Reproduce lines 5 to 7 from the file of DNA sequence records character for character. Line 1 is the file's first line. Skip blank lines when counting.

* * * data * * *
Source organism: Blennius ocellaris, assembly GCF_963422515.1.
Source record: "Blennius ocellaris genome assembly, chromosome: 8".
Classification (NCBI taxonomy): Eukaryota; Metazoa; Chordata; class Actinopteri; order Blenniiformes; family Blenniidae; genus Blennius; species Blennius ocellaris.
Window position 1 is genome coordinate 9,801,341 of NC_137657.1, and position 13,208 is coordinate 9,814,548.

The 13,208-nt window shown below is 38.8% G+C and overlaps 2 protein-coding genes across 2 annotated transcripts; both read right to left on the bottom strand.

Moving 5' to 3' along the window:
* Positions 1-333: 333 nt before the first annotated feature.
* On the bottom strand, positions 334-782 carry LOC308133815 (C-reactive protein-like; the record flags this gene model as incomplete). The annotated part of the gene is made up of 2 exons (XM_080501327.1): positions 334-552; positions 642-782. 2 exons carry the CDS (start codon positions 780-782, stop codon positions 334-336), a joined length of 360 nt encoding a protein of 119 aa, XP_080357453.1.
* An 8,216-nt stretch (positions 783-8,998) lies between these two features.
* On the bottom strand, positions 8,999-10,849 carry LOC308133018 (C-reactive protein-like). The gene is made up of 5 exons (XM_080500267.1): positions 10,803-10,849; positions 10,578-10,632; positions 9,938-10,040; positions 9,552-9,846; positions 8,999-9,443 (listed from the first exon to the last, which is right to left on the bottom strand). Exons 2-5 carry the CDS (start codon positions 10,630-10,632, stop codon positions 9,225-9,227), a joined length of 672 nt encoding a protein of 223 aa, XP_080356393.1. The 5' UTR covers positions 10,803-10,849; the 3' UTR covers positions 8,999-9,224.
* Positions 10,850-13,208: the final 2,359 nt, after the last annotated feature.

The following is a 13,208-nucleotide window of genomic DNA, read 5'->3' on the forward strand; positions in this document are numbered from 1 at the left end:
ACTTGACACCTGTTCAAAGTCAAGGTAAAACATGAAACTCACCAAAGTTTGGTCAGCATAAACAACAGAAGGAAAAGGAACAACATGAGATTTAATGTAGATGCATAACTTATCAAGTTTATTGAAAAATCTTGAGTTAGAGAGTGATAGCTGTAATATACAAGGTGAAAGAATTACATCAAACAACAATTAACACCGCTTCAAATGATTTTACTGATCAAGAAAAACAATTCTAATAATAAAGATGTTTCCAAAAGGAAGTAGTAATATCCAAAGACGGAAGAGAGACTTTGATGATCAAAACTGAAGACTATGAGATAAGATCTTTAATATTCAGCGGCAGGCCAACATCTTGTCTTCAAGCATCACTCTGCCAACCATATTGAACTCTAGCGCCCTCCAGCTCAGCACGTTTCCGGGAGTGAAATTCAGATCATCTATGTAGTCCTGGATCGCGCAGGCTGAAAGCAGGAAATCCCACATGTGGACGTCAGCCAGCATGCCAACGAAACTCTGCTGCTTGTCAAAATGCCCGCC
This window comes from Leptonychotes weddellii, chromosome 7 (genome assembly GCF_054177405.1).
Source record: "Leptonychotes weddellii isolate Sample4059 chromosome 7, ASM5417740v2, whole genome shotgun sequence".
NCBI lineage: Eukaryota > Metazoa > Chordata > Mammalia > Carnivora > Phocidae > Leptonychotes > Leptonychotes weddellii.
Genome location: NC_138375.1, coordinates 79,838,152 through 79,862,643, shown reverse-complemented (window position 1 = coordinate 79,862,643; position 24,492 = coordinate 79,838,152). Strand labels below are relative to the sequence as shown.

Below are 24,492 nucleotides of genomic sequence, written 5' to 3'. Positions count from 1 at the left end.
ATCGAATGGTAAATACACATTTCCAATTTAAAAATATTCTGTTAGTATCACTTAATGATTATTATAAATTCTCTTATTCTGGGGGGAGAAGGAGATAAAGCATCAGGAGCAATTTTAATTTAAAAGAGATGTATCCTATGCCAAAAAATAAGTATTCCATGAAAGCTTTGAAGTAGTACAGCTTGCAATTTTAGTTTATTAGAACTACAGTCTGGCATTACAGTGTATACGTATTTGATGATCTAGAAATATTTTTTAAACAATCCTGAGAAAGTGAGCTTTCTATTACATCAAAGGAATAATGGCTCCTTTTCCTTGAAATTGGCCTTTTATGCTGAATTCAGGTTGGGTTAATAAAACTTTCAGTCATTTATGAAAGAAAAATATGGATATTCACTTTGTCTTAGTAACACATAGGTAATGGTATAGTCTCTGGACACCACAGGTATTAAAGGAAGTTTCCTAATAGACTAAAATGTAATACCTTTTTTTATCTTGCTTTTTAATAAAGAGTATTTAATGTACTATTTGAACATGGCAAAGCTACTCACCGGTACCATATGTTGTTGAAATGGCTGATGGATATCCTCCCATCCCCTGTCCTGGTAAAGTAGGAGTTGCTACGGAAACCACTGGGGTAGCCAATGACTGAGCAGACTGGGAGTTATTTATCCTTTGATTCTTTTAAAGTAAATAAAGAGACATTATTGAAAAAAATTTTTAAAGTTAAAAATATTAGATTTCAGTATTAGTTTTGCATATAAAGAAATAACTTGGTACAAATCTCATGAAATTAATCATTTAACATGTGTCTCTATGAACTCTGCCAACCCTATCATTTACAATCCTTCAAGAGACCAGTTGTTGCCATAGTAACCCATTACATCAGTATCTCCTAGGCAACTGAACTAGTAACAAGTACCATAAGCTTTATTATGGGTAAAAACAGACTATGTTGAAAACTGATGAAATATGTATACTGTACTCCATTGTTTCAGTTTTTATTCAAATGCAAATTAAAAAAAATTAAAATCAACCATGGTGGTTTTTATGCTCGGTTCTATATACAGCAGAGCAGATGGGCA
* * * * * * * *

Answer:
The 13,208-nt window shown below is 38.8% G+C and overlaps 2 protein-coding genes across 2 annotated transcripts; both read right to left on the bottom strand.

Moving 5' to 3' along the window:
* Positions 1-333: 333 nt before the first annotated feature.